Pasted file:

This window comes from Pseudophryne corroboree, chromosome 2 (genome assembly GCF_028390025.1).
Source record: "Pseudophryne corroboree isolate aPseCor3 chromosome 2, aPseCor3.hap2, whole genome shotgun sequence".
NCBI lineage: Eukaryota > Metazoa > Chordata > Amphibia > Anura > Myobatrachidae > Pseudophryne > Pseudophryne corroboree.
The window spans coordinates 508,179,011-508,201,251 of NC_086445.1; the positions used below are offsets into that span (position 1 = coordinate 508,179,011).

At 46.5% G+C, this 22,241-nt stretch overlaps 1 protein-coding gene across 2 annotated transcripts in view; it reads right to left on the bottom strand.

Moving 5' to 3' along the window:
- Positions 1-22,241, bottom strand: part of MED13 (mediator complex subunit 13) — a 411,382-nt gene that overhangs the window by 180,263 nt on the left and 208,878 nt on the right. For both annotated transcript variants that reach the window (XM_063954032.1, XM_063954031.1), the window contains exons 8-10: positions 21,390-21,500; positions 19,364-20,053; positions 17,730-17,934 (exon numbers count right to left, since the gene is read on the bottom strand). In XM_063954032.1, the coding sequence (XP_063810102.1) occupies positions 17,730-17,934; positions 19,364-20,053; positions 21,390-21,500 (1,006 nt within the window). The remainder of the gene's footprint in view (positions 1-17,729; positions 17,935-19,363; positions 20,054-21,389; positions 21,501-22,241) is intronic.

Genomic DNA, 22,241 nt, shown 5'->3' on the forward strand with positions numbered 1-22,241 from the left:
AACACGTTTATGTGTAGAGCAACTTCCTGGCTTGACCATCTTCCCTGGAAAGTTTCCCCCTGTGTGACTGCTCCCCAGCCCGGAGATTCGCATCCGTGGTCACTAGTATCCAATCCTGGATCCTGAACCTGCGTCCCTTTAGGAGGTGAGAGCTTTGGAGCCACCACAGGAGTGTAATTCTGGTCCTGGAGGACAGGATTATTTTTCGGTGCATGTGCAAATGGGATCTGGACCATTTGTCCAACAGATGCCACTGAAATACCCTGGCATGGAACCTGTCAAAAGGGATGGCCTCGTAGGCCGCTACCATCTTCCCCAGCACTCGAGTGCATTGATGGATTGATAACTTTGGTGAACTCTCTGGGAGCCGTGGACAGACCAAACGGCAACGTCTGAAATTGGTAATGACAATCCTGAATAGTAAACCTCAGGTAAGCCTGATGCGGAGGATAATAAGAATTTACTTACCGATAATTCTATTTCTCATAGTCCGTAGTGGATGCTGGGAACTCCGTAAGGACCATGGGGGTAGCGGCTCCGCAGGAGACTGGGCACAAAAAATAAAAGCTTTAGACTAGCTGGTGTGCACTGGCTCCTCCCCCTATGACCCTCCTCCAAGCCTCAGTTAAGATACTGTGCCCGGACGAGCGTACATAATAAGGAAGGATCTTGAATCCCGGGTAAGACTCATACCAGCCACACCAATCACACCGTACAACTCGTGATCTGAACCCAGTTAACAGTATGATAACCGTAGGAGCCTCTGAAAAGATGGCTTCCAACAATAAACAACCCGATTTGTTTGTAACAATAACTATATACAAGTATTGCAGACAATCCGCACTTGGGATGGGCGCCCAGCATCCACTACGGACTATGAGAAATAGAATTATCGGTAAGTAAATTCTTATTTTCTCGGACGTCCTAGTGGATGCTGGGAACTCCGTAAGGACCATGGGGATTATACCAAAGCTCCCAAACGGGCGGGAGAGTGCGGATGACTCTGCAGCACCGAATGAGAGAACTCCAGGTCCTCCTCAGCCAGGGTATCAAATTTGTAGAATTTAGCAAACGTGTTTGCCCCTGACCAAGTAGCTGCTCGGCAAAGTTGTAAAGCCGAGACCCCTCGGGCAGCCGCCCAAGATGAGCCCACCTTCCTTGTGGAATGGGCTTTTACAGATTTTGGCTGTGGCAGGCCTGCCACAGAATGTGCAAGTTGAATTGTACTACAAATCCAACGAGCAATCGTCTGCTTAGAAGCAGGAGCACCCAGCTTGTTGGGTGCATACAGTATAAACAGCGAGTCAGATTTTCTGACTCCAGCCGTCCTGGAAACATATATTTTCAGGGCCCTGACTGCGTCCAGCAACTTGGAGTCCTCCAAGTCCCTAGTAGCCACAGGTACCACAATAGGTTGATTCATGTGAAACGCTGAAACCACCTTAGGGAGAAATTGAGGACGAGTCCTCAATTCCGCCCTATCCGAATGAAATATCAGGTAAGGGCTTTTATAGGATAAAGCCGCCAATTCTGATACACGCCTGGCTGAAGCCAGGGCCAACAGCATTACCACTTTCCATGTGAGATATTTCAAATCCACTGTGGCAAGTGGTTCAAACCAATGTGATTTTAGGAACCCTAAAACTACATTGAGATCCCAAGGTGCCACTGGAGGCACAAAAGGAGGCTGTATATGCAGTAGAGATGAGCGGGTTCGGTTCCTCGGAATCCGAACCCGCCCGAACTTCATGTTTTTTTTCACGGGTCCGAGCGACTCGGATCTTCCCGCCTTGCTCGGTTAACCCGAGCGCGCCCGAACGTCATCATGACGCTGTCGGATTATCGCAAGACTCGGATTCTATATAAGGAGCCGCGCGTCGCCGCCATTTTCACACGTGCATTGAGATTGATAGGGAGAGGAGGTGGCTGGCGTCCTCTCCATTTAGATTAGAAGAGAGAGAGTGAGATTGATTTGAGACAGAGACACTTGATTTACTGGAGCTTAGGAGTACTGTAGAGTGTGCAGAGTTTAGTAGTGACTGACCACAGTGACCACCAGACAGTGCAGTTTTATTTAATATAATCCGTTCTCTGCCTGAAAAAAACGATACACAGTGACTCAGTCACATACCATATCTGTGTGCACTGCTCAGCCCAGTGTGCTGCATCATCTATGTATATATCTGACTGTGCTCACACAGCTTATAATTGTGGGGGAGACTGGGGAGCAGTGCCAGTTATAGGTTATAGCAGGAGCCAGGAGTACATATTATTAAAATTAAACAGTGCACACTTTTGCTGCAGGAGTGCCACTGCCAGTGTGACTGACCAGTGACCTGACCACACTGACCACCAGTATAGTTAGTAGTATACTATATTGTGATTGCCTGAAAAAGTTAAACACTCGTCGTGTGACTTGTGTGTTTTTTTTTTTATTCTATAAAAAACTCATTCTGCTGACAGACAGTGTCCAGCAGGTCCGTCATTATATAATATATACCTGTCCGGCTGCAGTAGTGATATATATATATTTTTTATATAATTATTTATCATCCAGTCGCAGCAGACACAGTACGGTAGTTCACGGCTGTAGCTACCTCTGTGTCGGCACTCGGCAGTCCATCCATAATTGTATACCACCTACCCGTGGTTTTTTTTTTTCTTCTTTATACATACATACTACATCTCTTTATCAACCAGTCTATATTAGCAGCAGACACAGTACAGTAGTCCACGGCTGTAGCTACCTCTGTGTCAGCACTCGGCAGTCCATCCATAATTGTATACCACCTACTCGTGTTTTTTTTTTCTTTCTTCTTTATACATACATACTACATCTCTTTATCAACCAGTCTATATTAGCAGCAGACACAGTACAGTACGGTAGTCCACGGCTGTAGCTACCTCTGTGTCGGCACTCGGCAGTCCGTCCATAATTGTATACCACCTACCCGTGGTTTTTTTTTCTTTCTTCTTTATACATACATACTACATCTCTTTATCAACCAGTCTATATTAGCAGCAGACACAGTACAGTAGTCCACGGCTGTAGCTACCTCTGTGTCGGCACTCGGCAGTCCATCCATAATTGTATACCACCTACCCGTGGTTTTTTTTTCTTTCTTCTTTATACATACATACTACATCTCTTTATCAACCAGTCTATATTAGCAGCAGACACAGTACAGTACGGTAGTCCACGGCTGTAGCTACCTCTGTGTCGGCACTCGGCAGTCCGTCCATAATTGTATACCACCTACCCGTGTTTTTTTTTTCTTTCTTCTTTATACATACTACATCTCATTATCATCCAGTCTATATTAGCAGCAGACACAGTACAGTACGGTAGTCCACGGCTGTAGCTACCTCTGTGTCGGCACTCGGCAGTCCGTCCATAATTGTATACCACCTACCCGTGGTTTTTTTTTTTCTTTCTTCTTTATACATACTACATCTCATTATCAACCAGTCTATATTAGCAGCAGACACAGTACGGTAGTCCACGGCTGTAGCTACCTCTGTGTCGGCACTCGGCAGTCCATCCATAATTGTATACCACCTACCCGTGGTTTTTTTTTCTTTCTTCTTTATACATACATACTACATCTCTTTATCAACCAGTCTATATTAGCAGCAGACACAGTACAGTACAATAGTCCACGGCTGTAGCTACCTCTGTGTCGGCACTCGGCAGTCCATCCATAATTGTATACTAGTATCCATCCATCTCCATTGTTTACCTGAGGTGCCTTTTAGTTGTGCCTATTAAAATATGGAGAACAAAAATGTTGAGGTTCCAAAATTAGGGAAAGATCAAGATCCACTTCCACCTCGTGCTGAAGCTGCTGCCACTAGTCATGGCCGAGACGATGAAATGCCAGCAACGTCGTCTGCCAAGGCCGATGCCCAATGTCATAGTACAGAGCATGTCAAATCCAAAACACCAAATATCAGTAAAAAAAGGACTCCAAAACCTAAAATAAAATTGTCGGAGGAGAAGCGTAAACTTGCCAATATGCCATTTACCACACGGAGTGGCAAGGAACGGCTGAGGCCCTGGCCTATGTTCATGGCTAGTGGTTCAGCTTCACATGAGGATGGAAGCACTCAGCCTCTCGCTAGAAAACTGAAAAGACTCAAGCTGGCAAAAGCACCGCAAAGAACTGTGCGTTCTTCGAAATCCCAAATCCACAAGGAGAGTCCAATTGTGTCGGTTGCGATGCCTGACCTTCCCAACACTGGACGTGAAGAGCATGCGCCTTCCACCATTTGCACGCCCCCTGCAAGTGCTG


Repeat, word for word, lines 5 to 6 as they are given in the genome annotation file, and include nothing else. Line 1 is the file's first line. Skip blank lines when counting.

At 46.5% G+C, this 22,241-nt stretch overlaps 1 protein-coding gene across 2 annotated transcripts in view; it reads right to left on the bottom strand.

Moving 5' to 3' along the window: